Posts Tagged ‘along’
Whether or not you think that Google Glass is something that you’d wind up using one day, you have to admit that the technology is impressive. Packed inside of the pair of specs is a computer running android, camera and all of the wireless capabilities you’d need. The idea of wearable computers is nothing new, and a team that explored Antarctica actually had their own pair of “Glass” long before it was en vogue.
In a blog post chronicling the team’s experience, Tina Sjogren fondly remembers what it was like to pull together a wearable computer running Windows 98, paired with a “finger” mouse for controls and a glass screen as its display. It sounds a lot like an early version of Google Glass, but this was truly a technological marvel, considering that it was built and used at the South Pole in 2001.
The specs of the device, which was called “South Pole Wearable,” are nothing short of amazing, including custom built software to share information and post photos. It was also solar powered, something that Google Glass could really use. It didn’t use 3G, 4G or WiFi, relying on satellites:
HUD (VGA Heads Up Display, Eye-trek Glasses by Olympus)
Wearable Windows 98 computers
Daylight flat panel display
Customized Technology vests
Shoulder Mounted Web Camera
Bluetooth near person network
Iridium data over satellite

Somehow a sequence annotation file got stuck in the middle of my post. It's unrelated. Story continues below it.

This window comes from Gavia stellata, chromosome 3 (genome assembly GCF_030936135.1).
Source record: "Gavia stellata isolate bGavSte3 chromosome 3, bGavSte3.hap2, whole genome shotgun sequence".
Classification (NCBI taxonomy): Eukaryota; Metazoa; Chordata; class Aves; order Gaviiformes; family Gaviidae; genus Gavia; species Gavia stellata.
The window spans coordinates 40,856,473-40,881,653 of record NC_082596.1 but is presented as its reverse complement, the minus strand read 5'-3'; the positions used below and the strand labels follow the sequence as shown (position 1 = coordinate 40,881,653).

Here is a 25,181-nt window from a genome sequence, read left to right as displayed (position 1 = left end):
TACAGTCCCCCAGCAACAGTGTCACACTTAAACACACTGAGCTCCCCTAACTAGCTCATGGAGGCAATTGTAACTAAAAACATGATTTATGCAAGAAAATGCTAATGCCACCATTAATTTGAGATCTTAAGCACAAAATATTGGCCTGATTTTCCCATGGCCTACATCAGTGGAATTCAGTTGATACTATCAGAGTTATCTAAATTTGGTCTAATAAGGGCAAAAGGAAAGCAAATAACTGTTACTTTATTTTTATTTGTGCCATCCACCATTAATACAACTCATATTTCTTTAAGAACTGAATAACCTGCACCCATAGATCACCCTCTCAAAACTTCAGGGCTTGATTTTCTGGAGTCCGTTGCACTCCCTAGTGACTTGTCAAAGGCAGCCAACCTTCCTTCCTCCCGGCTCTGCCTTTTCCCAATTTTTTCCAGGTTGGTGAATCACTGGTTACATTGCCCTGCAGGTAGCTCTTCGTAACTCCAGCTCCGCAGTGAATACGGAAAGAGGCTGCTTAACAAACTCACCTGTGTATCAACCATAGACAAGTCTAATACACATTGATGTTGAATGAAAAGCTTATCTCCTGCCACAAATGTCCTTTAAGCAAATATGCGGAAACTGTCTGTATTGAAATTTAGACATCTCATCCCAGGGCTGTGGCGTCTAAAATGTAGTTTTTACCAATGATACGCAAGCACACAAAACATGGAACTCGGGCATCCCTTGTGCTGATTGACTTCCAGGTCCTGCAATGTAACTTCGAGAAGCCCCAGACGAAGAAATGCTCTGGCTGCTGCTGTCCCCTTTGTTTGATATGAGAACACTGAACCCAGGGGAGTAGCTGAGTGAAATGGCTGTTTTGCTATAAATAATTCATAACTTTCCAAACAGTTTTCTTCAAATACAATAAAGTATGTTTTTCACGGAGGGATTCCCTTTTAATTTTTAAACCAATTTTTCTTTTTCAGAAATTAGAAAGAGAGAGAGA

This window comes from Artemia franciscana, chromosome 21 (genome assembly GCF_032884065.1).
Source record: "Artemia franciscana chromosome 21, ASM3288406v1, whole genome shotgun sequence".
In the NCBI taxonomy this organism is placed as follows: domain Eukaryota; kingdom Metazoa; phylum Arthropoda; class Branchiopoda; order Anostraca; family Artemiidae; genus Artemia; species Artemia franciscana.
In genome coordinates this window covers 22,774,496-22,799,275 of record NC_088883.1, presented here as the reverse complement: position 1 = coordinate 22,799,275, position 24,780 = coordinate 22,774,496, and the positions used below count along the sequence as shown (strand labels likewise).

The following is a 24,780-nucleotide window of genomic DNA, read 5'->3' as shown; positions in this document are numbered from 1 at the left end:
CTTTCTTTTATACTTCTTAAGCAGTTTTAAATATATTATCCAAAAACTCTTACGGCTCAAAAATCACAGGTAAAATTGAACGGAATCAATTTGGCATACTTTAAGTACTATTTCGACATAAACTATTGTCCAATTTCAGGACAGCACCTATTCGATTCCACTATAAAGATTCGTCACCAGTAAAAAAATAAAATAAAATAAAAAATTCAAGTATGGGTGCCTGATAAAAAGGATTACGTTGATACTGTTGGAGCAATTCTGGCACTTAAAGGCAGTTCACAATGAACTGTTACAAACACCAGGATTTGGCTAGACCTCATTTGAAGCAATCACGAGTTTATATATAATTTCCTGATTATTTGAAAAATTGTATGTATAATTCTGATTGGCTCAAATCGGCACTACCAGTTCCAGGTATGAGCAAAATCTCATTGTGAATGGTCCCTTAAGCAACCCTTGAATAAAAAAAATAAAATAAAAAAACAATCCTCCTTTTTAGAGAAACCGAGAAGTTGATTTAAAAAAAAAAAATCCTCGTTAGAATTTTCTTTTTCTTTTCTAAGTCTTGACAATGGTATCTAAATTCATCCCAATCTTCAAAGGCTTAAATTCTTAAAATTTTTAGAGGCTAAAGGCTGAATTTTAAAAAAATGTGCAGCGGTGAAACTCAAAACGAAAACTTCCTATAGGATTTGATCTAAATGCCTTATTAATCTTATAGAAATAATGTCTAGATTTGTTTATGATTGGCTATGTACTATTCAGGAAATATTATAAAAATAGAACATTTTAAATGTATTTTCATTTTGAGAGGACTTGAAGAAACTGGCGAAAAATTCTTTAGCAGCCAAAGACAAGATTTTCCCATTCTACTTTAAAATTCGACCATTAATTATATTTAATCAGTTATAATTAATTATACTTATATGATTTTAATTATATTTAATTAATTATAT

Control and Command voice software
CONTACT blogging software
Image editing, word processing
The entire kit weighed 15 pounds, which is almost double what the original Google Glass prototype weighed, about 8 pounds. It now weighs about as much as an average pair of sunglasses.
Tina and Tom Sjogren set forth to build something that allowed them to transfer all types of information as they skied through the snowy South Pole. Sharing this type of information in real-time was not something that many could wrap their brains around, therefore the pair didn’t get the type of attention for their device that Google is getting for Glass today. Tina says:
We wore a computer on our hips, a mouse in our pocket, and the glass was our screen. We did it not to show off but because we had no other choice.
She also sees a future for Google Glass and regular consumers: “New technology often needs time to catch on and I can see a future for Google glass today. It will come down to how sleek and useful they are. A stylish design paired with all the wonders of augmented reality – what’s not to love?”